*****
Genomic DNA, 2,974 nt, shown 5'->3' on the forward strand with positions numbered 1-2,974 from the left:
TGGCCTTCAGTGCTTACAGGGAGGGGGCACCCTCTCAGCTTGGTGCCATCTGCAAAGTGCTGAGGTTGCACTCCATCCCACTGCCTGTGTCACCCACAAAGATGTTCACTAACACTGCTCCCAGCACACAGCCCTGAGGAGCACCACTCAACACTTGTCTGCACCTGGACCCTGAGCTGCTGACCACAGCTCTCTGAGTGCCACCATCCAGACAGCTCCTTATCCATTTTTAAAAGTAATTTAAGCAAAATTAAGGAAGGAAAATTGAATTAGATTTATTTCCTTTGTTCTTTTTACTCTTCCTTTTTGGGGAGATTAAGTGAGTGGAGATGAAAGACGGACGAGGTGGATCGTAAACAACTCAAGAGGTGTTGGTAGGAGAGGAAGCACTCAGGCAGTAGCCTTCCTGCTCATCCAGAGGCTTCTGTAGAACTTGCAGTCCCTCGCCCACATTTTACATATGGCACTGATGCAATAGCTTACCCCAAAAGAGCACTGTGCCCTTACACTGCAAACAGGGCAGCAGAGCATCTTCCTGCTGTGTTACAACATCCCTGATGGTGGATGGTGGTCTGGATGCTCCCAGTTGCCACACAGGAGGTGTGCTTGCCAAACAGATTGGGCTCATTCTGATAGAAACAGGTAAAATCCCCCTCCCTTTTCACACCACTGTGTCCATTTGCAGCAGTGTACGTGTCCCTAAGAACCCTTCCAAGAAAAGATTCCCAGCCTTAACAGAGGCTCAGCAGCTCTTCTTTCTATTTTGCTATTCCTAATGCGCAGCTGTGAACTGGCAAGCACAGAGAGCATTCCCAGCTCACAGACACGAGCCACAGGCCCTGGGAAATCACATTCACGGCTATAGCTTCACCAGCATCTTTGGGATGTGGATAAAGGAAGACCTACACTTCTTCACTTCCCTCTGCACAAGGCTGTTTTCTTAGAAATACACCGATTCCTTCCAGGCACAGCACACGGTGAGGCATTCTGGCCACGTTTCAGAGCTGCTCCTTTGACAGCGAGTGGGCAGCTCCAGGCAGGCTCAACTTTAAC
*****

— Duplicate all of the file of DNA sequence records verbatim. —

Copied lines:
Genomic DNA, 2,974 nt, shown 5'->3' on the forward strand with positions numbered 1-2,974 from the left:
TGGCCTTCAGTGCTTACAGGGAGGGGGCACCCTCTCAGCTTGGTGCCATCTGCAAAGTGCTGAGGTTGCACTCCATCCCACTGCCTGTGTCACCCACAAAGATGTTCACTAACACTGCTCCCAGCACACAGCCCTGAGGAGCACCACTCAACACTTGTCTGCACCTGGACCCTGAGCTGCTGACCACAGCTCTCTGAGTGCCACCATCCAGACAGCTCCTTATCCATTTTTAAAAGTAATTTAAGCAAAATTAAGGAAGGAAAATTGAATTAGATTTATTTCCTTTGTTCTTTTTACTCTTCCTTTTTGGGGAGATTAAGTGAGTGGAGATGAAAGACGGACGAGGTGGATCGTAAACAACTCAAGAGGTGTTGGTAGGAGAGGAAGCACTCAGGCAGTAGCCTTCCTGCTCATCCAGAGGCTTCTGTAGAACTTGCAGTCCCTCGCCCACATTTTACATATGGCACTGATGCAATAGCTTACCCCAAAAGAGCACTGTGCCCTTACACTGCAAACAGGGCAGCAGAGCATCTTCCTGCTGTGTTACAACATCCCTGATGGTGGATGGTGGTCTGGATGCTCCCAGTTGCCACACAGGAGGTGTGCTTGCCAAACAGATTGGGCTCATTCTGATAGAAACAGGTAAAATCCCCCTCCCTTTTCACACCACTGTGTCCATTTGCAGCAGTGTACGTGTCCCTAAGAACCCTTCCAAGAAAAGATTCCCAGCCTTAACAGAGGCTCAGCAGCTCTTCTTTCTATTTTGCTATTCCTAATGCGCAGCTGTGAACTGGCAAGCACAGAGAGCATTCCCAGCTCACAGACACGAGCCACAGGCCCTGGGAAATCACATTCACGGCTATAGCTTCACCAGCATCTTTGGGATGTGGATAAAGGAAGACCTACACTTCTTCACTTCCCTCTGCACAAGGCTGTTTTCTTAGAAATACACCGATTCCTTCCAGGCACAGCACACGGTGAGGCATTCTGGCCACGTTTCAGAGCTGCTCCTTTGACAGCGAGTGGGCAGCTCCAGGCAGGCTCAACTTTAAC